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A long time ago, like 67 years, I got off a bus on a damp, cold Jan­uary night and walked a hun­dred me­tres or so into the en­trance to an R.A.F. sta­tion in the north of Eng­land; a path trod­den by thou­sands of other young men do­ing their “Na­tional Ser­vice” of 18-24 months. I was di­rected to a “Re­cep­tion” hut and thence on­wards to a “bil­let”, where I found about 18 other rather ap­pre­hen­sive fellows. A sergeant came in and told us the first task was to get the essentials of life: a mug, a knife, a fork and a spoon (called your “Irons”) from the Stores. Then he said: “Af­ter that, go to the cook­house and get your tea”.

That build­ing was not far away and smelt warm, greasy and grubby and only slightly wel­com­ing. We all lined up, a mot­ley young crew dressed in “civvies”, a good cross sec­tion of so­cial classes, but mostly from the West of Eng­land, hold­ing our pre­cious im­ple­ments. We took a plate and queued at the servery for our “tea”. This con­sisted of a fairly large slice of a cooked dish, two pieces of bread and a pat of mar­garine. The cooked item con­sisted of mashed, cooked beetroot, topped with a layer of mashed potato and grated cheese, baked. It was the first time I had ever eaten hot beetroot and I en­joyed it. I make it ev­ery now and then, and it al­ways re­minds me of the night I left home, never to re­turn.

The best known “hot beetroot” recipe, of course is the de­li­cious Rus­sian soup, with which, if you are not care­ful, you can be­come some­what the worse for wear. In con­trast to where I ate the hot beetroot dish above, my first dish of Borscht was at a din­ner at Lon­don’s Dorch­ester Ho­tel in Park Lane, given by the movie mogul J. Arthur Rank, when I was work­ing as a film pub­li­cist. It’s a good sup up, this soup.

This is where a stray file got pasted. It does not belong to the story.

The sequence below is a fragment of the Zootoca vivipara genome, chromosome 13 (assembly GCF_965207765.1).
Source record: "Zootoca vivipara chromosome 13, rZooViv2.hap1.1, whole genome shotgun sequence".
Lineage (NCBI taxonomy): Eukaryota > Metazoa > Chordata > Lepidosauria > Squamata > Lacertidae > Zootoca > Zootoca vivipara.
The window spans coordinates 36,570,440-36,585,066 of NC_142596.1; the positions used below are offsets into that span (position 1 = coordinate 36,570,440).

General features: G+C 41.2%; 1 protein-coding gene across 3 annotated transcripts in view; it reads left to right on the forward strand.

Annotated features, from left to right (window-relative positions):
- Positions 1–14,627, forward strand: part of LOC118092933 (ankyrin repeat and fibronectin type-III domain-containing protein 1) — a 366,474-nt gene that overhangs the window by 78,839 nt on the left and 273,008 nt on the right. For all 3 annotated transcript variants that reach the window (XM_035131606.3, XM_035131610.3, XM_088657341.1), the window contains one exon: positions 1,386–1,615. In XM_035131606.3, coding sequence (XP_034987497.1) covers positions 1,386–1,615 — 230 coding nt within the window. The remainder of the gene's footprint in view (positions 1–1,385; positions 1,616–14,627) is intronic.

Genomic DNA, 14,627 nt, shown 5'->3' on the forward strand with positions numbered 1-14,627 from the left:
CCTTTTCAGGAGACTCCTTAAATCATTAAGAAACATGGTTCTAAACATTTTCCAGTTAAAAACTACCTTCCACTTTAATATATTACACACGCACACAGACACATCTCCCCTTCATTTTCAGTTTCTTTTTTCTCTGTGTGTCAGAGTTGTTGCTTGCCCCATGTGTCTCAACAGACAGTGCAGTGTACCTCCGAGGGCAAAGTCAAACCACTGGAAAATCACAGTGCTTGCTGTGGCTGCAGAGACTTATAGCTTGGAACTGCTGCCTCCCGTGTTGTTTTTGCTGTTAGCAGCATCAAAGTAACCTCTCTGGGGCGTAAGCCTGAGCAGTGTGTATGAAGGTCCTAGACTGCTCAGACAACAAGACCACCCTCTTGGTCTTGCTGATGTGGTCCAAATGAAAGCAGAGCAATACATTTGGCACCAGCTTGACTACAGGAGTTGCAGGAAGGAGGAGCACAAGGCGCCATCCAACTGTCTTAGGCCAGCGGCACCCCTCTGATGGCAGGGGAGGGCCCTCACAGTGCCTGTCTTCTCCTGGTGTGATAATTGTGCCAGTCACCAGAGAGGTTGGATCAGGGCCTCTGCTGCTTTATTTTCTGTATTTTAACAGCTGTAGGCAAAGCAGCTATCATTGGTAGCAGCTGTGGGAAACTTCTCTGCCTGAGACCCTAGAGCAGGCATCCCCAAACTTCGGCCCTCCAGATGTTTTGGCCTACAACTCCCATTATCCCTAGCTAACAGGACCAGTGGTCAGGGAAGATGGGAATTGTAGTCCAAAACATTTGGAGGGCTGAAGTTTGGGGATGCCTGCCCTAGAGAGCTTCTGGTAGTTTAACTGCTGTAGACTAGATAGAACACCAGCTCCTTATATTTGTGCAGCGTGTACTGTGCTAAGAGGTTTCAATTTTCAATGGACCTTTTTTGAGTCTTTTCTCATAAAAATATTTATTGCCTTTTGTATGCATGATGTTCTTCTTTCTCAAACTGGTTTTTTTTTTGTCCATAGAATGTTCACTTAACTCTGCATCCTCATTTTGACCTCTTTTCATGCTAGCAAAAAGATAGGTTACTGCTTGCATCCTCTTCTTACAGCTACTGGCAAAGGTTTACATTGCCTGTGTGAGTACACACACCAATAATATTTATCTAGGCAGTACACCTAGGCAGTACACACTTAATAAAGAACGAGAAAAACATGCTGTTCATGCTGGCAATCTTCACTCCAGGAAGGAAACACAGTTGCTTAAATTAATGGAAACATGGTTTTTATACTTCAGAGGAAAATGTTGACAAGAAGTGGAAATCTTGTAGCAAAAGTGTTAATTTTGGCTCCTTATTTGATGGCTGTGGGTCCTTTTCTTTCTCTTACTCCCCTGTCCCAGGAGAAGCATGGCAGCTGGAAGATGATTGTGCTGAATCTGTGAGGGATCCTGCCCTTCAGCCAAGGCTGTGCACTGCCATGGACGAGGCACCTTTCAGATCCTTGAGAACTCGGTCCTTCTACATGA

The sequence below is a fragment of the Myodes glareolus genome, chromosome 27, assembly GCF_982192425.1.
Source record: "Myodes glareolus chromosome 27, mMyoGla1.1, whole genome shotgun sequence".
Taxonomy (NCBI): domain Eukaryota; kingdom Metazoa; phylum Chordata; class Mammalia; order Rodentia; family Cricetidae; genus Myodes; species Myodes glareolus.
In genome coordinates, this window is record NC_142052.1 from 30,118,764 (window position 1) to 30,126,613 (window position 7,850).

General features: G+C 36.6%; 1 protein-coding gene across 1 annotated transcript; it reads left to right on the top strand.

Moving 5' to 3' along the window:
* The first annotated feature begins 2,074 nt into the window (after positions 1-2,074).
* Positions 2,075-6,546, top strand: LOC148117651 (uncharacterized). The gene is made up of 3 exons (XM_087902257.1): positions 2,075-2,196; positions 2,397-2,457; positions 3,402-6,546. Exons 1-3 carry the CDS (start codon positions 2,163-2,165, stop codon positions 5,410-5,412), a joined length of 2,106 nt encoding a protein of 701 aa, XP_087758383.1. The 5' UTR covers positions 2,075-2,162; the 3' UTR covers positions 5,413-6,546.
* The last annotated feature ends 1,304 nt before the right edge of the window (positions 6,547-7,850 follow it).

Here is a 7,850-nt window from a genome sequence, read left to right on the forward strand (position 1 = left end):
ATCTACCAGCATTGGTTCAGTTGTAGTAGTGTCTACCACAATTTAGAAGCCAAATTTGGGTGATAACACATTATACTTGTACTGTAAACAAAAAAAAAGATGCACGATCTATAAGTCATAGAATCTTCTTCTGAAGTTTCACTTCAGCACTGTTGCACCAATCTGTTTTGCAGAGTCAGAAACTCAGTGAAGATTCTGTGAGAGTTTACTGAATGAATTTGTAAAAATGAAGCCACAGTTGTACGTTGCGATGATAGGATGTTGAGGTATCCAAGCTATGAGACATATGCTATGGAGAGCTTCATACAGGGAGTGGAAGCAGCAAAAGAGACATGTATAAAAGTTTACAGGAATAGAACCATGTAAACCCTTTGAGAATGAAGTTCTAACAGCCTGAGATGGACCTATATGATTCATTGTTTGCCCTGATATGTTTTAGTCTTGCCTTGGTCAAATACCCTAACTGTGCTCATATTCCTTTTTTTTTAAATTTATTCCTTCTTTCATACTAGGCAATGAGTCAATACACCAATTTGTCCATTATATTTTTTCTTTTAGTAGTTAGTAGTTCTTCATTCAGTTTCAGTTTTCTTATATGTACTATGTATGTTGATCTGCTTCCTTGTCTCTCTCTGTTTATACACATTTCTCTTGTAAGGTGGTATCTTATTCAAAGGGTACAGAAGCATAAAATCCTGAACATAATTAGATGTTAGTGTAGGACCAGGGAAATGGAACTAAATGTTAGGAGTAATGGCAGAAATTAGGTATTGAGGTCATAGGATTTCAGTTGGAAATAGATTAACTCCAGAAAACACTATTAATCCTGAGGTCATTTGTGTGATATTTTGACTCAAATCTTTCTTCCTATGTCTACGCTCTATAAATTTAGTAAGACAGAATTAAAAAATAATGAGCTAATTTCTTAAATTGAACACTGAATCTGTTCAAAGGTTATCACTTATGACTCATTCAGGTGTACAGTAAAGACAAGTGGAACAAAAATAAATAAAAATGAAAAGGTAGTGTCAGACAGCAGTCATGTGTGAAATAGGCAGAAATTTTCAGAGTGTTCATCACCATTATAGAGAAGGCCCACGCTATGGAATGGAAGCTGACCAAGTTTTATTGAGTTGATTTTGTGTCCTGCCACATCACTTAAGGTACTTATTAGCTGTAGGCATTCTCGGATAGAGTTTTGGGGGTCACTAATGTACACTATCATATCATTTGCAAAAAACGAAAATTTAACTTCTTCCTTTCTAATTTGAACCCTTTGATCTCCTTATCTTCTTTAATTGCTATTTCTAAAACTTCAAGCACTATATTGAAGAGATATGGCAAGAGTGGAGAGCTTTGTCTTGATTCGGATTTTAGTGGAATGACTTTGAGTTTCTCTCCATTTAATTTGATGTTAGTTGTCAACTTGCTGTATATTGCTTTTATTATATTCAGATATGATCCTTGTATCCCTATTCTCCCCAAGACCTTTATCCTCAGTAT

One day, per­haps, I will write a book about Le­banese food. In my opin­ion its range, style and va­ri­ety put it among the finest cuisines of the world.

Bassem and Elena, of Droushia’s started feel­ing their way into it (it is much more com­plex than Cypriot cook­ing) a dozen or so years ago, with their then new cater­ing ser­vice. I en­coun­tered them when they did a lunch for around 20 in the gar­den of friends in Episkopi. At that time, Bassem was in full-time em­ploy­ment and the chil­dren were ei­ther very young or not yet thought of. So, Elena did it all. Since then, Bassem has be­come an in­te­gral part of the cater­ing op­er­a­tion and the three chil­dren (nick­named “The Orex­ettes”) are all reg­u­larly in­volved, too. Bassem and Elena have de­vel­oped quite a reper­toire of Le­van­tine dishes, so a taste of their Le­banon at the Droushia Heights Ho­tel on Fri­day next week, Jan­uary 29, will be worth a de­tour for many. Elena writes:

“Our lux­u­ri­ous Le­banese mezze will be served buf­fet style this time as the Orex­ettes are at school and can’t take time off for wait­ing at ta­ble. It will be a whole evening of Middle East­ern de­light, as the am­bas­sador of Le­banon will be giv­ing a talk about his beau­ti­ful coun­try. Some of those who came on our gas­tro­nomic trip in 2010 could quiz him on all those foodie places we vis­ited ( The talk will be­gin at 6.30pm, fol­lowed by the meal at 7.30pm and we also have an amaz­ingly tal­ented belly-dancer to en­ter­tain us”.

For reser­va­tions call Droushia Heights Ho­tel 26 332200, Orexi Cater­ing Ser­vices.

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